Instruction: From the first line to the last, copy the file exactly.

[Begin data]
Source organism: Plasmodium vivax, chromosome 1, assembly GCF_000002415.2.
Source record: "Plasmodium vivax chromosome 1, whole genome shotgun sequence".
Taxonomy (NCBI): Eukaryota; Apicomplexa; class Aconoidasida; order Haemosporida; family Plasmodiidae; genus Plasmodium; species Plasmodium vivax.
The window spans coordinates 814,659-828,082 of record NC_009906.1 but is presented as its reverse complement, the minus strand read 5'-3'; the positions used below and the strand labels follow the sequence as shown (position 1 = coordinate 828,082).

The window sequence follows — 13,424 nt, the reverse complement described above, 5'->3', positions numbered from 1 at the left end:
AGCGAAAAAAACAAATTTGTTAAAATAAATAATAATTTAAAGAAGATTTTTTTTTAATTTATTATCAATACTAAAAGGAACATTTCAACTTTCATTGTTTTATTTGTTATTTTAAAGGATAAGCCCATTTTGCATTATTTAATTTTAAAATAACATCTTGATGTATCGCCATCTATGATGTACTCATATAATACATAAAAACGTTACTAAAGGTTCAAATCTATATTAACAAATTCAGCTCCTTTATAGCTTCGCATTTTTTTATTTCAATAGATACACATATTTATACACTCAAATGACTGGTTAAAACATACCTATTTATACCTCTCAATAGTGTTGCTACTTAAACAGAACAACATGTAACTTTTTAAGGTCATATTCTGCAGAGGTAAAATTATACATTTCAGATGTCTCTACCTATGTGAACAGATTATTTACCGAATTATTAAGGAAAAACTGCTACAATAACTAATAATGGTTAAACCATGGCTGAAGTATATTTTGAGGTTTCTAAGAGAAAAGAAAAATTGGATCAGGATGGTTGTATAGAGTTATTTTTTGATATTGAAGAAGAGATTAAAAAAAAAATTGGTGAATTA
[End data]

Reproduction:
Source organism: Plasmodium vivax, chromosome 1, assembly GCF_000002415.2.
Source record: "Plasmodium vivax chromosome 1, whole genome shotgun sequence".
Taxonomy (NCBI): Eukaryota; Apicomplexa; class Aconoidasida; order Haemosporida; family Plasmodiidae; genus Plasmodium; species Plasmodium vivax.
The window spans coordinates 814,659-828,082 of record NC_009906.1 but is presented as its reverse complement, the minus strand read 5'-3'; the positions used below and the strand labels follow the sequence as shown (position 1 = coordinate 828,082).

The window sequence follows — 13,424 nt, the reverse complement described above, 5'->3', positions numbered from 1 at the left end:
AGCGAAAAAAACAAATTTGTTAAAATAAATAATAATTTAAAGAAGATTTTTTTTTAATTTATTATCAATACTAAAAGGAACATTTCAACTTTCATTGTTTTATTTGTTATTTTAAAGGATAAGCCCATTTTGCATTATTTAATTTTAAAATAACATCTTGATGTATCGCCATCTATGATGTACTCATATAATACATAAAAACGTTACTAAAGGTTCAAATCTATATTAACAAATTCAGCTCCTTTATAGCTTCGCATTTTTTTATTTCAATAGATACACATATTTATACACTCAAATGACTGGTTAAAACATACCTATTTATACCTCTCAATAGTGTTGCTACTTAAACAGAACAACATGTAACTTTTTAAGGTCATATTCTGCAGAGGTAAAATTATACATTTCAGATGTCTCTACCTATGTGAACAGATTATTTACCGAATTATTAAGGAAAAACTGCTACAATAACTAATAATGGTTAAACCATGGCTGAAGTATATTTTGAGGTTTCTAAGAGAAAAGAAAAATTGGATCAGGATGGTTGTATAGAGTTATTTTTTGATATTGAAGAAGAGATTAAAAAAAAAATTGGTGAATTA